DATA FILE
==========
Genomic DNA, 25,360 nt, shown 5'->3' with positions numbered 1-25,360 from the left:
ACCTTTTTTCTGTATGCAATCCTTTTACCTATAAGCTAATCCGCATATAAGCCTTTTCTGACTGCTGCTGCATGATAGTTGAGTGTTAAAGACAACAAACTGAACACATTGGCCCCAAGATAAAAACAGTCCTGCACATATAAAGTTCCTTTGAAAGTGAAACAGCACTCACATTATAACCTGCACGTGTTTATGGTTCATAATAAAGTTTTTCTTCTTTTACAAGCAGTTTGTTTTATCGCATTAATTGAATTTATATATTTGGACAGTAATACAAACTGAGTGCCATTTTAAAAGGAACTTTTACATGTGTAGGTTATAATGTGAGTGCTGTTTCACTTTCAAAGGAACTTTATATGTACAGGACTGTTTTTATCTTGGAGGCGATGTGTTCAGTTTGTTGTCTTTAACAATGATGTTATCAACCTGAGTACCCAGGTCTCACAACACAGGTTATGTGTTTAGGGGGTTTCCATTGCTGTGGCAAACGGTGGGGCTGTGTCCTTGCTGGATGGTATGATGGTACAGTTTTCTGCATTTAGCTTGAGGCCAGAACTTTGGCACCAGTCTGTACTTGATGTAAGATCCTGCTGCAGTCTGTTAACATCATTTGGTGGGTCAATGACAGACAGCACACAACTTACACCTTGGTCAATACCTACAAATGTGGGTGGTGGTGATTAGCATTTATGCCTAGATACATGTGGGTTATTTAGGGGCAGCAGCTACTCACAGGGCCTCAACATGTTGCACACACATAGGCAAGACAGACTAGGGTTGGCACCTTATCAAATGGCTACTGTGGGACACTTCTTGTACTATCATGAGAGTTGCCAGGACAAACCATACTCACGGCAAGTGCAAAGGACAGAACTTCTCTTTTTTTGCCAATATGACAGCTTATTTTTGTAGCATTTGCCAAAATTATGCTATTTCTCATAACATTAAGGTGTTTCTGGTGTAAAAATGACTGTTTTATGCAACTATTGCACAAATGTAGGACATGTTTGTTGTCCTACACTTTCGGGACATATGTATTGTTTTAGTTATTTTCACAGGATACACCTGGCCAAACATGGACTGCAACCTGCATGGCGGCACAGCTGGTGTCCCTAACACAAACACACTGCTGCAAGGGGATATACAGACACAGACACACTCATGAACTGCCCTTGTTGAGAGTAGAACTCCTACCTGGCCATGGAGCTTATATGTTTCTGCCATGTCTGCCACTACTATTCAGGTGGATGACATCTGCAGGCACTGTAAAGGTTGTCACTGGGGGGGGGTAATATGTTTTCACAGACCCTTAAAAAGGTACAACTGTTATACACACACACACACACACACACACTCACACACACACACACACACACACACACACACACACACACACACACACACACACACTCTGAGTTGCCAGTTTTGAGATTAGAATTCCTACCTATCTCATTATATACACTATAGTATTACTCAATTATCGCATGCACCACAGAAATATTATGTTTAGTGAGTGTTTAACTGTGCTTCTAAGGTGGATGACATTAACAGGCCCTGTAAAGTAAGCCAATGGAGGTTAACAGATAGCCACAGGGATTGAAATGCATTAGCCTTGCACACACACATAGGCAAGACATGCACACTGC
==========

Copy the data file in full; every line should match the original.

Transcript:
Genomic DNA, 25,360 nt, shown 5'->3' with positions numbered 1-25,360 from the left:
ACCTTTTTTCTGTATGCAATCCTTTTACCTATAAGCTAATCCGCATATAAGCCTTTTCTGACTGCTGCTGCATGATAGTTGAGTGTTAAAGACAACAAACTGAACACATTGGCCCCAAGATAAAAACAGTCCTGCACATATAAAGTTCCTTTGAAAGTGAAACAGCACTCACATTATAACCTGCACGTGTTTATGGTTCATAATAAAGTTTTTCTTCTTTTACAAGCAGTTTGTTTTATCGCATTAATTGAATTTATATATTTGGACAGTAATACAAACTGAGTGCCATTTTAAAAGGAACTTTTACATGTGTAGGTTATAATGTGAGTGCTGTTTCACTTTCAAAGGAACTTTATATGTACAGGACTGTTTTTATCTTGGAGGCGATGTGTTCAGTTTGTTGTCTTTAACAATGATGTTATCAACCTGAGTACCCAGGTCTCACAACACAGGTTATGTGTTTAGGGGGTTTCCATTGCTGTGGCAAACGGTGGGGCTGTGTCCTTGCTGGATGGTATGATGGTACAGTTTTCTGCATTTAGCTTGAGGCCAGAACTTTGGCACCAGTCTGTACTTGATGTAAGATCCTGCTGCAGTCTGTTAACATCATTTGGTGGGTCAATGACAGACAGCACACAACTTACACCTTGGTCAATACCTACAAATGTGGGTGGTGGTGATTAGCATTTATGCCTAGATACATGTGGGTTATTTAGGGGCAGCAGCTACTCACAGGGCCTCAACATGTTGCACACACATAGGCAAGACAGACTAGGGTTGGCACCTTATCAAATGGCTACTGTGGGACACTTCTTGTACTATCATGAGAGTTGCCAGGACAAACCATACTCACGGCAAGTGCAAAGGACAGAACTTCTCTTTTTTTGCCAATATGACAGCTTATTTTTGTAGCATTTGCCAAAATTATGCTATTTCTCATAACATTAAGGTGTTTCTGGTGTAAAAATGACTGTTTTATGCAACTATTGCACAAATGTAGGACATGTTTGTTGTCCTACACTTTCGGGACATATGTATTGTTTTAGTTATTTTCACAGGATACACCTGGCCAAACATGGACTGCAACCTGCATGGCGGCACAGCTGGTGTCCCTAACACAAACACACTGCTGCAAGGGGATATACAGACACAGACACACTCATGAACTGCCCTTGTTGAGAGTAGAACTCCTACCTGGCCATGGAGCTTATATGTTTCTGCCATGTCTGCCACTACTATTCAGGTGGATGACATCTGCAGGCACTGTAAAGGTTGTCACTGGGGGGGGGTAATATGTTTTCACAGACCCTTAAAAAGGTACAACTGTTATACACACACACACACACACACACACTCACACACACACACACACACACACACACACACACACACACACACACACACACACACTCTGAGTTGCCAGTTTTGAGATTAGAATTCCTACCTATCTCATTATATACACTATAGTATTACTCAATTATCGCATGCACCACAGAAATATTATGTTTAGTGAGTGTTTAACTGTGCTTCTAAGGTGGATGACATTAACAGGCCCTGTAAAGTAAGCCAATGGAGGTTAACAGATAGCCACAGGGATTGAAATGCATTAGCCTTGCACACACACATAGGCAAGACATGCACACTGC